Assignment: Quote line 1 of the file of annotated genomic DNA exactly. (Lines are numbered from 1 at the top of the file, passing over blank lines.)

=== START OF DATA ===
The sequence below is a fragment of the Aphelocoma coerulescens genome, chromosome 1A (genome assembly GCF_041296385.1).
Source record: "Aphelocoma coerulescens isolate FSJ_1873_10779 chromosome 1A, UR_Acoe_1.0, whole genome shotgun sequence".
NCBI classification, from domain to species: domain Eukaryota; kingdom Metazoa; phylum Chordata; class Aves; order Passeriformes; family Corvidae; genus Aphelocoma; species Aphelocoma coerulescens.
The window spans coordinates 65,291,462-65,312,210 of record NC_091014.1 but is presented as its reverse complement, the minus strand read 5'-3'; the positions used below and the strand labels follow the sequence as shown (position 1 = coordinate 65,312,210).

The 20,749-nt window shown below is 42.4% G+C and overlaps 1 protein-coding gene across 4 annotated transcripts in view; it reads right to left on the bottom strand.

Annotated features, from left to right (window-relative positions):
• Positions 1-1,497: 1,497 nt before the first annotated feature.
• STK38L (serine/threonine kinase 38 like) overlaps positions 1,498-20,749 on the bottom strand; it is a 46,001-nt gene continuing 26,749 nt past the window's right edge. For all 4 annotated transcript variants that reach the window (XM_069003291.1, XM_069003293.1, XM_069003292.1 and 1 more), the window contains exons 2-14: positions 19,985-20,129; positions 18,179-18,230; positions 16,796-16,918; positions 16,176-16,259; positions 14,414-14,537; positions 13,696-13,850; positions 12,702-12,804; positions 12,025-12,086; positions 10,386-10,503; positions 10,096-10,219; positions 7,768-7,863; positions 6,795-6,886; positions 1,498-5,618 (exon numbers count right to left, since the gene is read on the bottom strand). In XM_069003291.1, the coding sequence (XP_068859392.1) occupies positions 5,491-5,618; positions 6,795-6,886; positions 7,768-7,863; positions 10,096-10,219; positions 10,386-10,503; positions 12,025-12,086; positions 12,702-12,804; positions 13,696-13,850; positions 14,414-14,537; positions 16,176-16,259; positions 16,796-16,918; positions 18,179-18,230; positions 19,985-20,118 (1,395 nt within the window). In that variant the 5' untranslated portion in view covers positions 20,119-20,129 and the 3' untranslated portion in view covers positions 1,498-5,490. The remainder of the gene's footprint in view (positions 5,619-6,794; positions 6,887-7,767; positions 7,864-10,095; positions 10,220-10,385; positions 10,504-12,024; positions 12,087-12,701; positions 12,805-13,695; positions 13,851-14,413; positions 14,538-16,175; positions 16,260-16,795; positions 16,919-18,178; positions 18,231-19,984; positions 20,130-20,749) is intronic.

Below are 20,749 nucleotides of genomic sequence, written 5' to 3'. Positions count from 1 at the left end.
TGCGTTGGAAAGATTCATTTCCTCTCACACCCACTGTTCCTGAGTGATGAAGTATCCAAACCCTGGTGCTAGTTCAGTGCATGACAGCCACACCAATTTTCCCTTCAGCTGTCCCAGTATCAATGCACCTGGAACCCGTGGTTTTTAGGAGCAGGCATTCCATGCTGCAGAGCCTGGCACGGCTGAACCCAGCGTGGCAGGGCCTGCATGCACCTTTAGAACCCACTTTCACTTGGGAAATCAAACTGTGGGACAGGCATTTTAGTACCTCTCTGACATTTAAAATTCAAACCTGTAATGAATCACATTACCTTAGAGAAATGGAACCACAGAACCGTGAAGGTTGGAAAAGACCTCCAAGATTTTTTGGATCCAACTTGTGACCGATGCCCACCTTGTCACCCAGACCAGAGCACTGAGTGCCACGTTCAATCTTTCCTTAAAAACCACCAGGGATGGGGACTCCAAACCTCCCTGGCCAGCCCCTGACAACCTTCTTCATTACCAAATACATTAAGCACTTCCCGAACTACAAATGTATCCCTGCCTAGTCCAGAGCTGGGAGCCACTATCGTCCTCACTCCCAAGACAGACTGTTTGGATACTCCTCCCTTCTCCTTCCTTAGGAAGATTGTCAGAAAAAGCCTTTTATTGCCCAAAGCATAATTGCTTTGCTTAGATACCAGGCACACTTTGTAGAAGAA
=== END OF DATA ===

The sequence below is a fragment of the Aphelocoma coerulescens genome, chromosome 1A (genome assembly GCF_041296385.1).